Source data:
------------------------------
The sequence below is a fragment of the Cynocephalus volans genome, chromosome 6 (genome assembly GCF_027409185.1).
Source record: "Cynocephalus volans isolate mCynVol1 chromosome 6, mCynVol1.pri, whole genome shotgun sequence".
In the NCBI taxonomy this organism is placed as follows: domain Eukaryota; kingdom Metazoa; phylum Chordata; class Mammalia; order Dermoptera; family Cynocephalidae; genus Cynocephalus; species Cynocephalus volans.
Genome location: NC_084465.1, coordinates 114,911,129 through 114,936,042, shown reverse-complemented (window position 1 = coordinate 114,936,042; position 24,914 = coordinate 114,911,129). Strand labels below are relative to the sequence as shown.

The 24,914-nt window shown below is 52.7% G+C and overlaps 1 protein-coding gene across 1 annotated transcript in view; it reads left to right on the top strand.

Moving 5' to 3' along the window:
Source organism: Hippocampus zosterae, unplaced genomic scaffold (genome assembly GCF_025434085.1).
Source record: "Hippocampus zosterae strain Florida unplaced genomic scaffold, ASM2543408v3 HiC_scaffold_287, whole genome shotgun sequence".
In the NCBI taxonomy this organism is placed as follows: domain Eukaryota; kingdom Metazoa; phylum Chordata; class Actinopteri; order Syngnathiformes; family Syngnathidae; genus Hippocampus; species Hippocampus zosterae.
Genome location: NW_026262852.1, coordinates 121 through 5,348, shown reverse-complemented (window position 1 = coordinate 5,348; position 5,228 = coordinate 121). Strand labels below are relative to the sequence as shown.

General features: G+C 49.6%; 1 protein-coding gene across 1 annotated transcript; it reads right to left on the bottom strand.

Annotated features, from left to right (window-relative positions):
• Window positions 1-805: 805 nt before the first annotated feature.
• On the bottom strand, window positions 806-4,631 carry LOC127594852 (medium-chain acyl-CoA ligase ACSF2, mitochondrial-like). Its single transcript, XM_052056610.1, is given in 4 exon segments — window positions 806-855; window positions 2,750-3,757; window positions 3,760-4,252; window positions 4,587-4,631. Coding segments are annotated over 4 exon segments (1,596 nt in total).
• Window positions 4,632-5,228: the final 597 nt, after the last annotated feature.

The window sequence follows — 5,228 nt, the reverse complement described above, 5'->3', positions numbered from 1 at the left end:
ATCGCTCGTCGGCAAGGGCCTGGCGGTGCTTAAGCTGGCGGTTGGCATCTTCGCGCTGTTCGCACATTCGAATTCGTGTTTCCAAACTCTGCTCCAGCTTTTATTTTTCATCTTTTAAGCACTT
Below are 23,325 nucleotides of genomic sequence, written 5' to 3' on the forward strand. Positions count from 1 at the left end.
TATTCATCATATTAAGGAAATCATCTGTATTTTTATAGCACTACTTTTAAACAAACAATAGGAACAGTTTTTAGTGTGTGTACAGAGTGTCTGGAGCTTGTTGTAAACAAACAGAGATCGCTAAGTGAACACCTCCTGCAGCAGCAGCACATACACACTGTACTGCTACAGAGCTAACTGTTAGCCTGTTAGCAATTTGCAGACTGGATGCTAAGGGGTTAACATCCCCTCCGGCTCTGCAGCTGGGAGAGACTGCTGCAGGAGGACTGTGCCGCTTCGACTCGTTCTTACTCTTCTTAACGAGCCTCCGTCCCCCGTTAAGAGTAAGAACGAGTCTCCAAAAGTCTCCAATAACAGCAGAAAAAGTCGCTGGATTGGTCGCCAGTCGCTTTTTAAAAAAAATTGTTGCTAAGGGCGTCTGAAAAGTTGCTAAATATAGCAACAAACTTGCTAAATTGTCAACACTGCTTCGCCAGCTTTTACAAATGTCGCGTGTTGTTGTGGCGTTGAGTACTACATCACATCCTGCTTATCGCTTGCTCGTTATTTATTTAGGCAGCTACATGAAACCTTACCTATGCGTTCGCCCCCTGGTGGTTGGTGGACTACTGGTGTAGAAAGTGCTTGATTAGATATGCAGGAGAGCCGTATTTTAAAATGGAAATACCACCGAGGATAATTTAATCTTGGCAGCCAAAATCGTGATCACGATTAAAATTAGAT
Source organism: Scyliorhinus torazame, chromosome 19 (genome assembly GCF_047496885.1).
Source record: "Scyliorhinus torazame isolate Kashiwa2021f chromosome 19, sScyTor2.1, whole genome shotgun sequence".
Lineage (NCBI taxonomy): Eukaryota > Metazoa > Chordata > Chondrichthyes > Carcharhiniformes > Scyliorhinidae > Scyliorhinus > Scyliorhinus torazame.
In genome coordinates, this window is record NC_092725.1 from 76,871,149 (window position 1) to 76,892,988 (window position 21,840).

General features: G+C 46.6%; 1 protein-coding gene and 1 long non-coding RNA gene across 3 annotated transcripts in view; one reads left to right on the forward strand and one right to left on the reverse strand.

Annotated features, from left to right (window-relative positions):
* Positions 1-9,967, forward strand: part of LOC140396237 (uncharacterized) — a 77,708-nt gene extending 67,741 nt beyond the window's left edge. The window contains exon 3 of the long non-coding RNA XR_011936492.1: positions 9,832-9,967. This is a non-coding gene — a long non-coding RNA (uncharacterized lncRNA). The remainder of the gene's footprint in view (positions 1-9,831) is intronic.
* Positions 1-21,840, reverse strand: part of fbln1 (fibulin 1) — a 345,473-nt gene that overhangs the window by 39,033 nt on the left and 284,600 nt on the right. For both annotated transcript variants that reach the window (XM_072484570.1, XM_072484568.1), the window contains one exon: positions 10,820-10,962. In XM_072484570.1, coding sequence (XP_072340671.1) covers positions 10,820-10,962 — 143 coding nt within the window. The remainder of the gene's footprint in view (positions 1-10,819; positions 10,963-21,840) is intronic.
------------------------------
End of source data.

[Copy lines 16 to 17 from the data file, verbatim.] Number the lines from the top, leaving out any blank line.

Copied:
The window sequence follows — 5,228 nt, the reverse complement described above, 5'->3', positions numbered from 1 at the left end:
ATCGCTCGTCGGCAAGGGCCTGGCGGTGCTTAAGCTGGCGGTTGGCATCTTCGCGCTGTTCGCACATTCGAATTCGTGTTTCCAAACTCTGCTCCAGCTTTTATTTTTCATCTTTTAAGCACTT